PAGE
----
Where do you get the inspiration for your characters?

Everywhere! I find inspiration mainly in fictional characters. Sometimes people around me influence me too.

Your books have amazing covers! What is your secret?

Thank you so much. I create them myself using Canva. I might hire a cover designer in the future but for now, I’m happy doing it myself.

Where do you turn for inspiration?

I have a habit of writing down ideas when they come to me. That has resulted in many unfinished manuscripts on my computer. When I need inspiration, I read my old work. I put a twist on it and it works. Sometimes, I use the basic idea and create a completely different story around it.

I find inspiration in movies, as well. I’m a visual person. I relate to images easily. Sometimes when I watch a good movie or read a good book, I think ‘I have to write something like that.’. That’s how it usually starts.

If you woke up tomorrow as an animal, what would it be and why?

I think I would be a whale. A blue whale. I don’t know why but I’ve always thought of myself as a whale. I like whales because they’re big and mysterious.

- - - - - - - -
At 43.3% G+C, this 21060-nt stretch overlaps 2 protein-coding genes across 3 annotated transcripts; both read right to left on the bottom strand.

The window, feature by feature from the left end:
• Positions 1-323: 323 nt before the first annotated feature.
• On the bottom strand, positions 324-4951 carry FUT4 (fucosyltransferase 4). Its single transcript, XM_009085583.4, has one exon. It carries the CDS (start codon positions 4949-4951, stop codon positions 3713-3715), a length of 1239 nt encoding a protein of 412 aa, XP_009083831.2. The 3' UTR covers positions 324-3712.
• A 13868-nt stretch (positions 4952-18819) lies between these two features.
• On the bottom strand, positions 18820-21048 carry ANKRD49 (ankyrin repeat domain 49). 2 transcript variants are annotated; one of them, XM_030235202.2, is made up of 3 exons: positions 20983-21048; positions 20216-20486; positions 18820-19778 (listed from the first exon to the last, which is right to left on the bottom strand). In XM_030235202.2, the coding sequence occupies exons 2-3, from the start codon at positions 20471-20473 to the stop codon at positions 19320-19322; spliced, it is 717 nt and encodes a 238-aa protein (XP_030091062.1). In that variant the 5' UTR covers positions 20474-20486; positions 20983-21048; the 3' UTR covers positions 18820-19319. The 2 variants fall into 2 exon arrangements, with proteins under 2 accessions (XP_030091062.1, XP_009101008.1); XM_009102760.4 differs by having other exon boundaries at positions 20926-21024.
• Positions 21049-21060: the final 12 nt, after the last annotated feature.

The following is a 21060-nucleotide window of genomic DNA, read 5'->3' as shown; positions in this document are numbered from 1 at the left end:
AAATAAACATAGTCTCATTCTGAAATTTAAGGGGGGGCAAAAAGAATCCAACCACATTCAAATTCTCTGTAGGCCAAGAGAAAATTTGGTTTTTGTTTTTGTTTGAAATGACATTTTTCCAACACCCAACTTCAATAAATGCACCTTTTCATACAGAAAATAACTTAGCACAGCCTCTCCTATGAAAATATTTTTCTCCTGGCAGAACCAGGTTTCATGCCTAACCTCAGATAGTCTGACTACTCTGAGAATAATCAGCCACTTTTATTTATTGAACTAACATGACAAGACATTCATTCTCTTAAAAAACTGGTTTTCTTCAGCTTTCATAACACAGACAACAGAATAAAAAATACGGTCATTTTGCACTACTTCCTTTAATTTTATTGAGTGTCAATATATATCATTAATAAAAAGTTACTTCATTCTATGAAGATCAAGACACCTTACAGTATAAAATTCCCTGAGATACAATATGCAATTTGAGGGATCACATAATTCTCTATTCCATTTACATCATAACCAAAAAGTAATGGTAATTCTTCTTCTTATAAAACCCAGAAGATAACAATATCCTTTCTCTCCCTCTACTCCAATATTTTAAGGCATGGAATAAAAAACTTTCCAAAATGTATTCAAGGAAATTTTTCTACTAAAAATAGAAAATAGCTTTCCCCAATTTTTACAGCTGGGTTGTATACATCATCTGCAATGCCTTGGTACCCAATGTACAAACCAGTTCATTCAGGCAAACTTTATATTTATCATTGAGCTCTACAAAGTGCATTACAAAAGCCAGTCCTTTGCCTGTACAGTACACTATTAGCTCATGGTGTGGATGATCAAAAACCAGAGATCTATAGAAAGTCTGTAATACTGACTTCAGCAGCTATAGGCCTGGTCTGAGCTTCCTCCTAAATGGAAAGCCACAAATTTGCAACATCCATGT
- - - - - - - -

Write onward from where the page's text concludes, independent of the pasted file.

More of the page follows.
LightDo you have any new projects in the works?

I’m currently working on a science-fiction thriller. It should be out early next year. I’m done with the first draft and am revising it. I’ll have some updates on my page soon.

Thank you for doing this interview with me. I enjoyed answering your well-researched questions.

Thank you for your answers!


You can learn more about P. Wish at the links below.

P. Wish interviews me:

Twitter username: @authorpwish




Blog RSS Feed:

Goodreads Author Page:

Link to Kindle Store (US):*Version*=1&*entries*=0


Author Interview: Justin Bienvenue

I recently had the opportunity to interview “The Plasmatic Writer,” Justin Bienvenue. Here is our Q&A:

On your website you mention that when you were young your friends and family said you had quite an imagination. Do any particular incidents stand out?

There are a few in my mind that stand out. I remember my mother telling me that my teacher told her I was rambling on about a story in great detail. She told my mother I had quite an imagination and if he could write down what he can tell out loud that I could be quite the storyteller. I also remember telling my mom a story in the car once about animals and super powers if my memory serves correct and she asked me where on earth I came up with such an idea. I told her I made it up the night before and I just kept thinking of stuff. Back then as a kid I’m sure I made nothing of it but now when my imagination kicks into gear I embrace and make the most of it.

Crime and horror are recurring themes in your work. To what do you attribute that dark influence?